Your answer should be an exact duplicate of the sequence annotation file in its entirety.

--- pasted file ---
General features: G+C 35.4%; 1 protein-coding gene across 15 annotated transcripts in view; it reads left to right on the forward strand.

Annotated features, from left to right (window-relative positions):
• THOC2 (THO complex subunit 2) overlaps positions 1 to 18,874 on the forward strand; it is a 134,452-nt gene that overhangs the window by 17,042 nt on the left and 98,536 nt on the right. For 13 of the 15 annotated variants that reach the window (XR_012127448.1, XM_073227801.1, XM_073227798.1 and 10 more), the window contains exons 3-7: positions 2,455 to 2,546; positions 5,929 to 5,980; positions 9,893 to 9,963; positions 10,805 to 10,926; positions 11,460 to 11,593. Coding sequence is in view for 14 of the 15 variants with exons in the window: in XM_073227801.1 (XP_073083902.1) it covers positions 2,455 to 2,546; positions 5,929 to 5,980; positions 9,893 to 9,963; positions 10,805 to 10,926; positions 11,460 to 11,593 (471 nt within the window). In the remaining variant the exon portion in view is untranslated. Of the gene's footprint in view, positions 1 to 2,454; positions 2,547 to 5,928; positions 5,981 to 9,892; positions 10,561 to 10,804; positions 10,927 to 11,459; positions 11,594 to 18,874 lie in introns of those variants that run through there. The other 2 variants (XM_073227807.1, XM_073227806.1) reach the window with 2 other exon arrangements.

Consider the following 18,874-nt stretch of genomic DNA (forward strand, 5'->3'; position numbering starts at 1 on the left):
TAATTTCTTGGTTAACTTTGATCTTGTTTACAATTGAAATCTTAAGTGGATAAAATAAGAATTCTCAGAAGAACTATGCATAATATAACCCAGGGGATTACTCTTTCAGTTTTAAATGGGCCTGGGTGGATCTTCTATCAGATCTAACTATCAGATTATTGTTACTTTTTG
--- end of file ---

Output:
General features: G+C 35.4%; 1 protein-coding gene across 15 annotated transcripts in view; it reads left to right on the forward strand.

Annotated features, from left to right (window-relative positions):
• THOC2 (THO complex subunit 2) overlaps positions 1 to 18,874 on the forward strand; it is a 134,452-nt gene that overhangs the window by 17,042 nt on the left and 98,536 nt on the right. For 13 of the 15 annotated variants that reach the window (XR_012127448.1, XM_073227801.1, XM_073227798.1 and 10 more), the window contains exons 3-7: positions 2,455 to 2,546; positions 5,929 to 5,980; positions 9,893 to 9,963; positions 10,805 to 10,926; positions 11,460 to 11,593. Coding sequence is in view for 14 of the 15 variants with exons in the window: in XM_073227801.1 (XP_073083902.1) it covers positions 2,455 to 2,546; positions 5,929 to 5,980; positions 9,893 to 9,963; positions 10,805 to 10,926; positions 11,460 to 11,593 (471 nt within the window). In the remaining variant the exon portion in view is untranslated. Of the gene's footprint in view, positions 1 to 2,454; positions 2,547 to 5,928; positions 5,981 to 9,892; positions 10,561 to 10,804; positions 10,927 to 11,459; positions 11,594 to 18,874 lie in introns of those variants that run through there. The other 2 variants (XM_073227807.1, XM_073227806.1) reach the window with 2 other exon arrangements.

Consider the following 18,874-nt stretch of genomic DNA (forward strand, 5'->3'; position numbering starts at 1 on the left):
TAATTTCTTGGTTAACTTTGATCTTGTTTACAATTGAAATCTTAAGTGGATAAAATAAGAATTCTCAGAAGAACTATGCATAATATAACCCAGGGGATTACTCTTTCAGTTTTAAATGGGCCTGGGTGGATCTTCTATCAGATCTAACTATCAGATTATTGTTACTTTTTG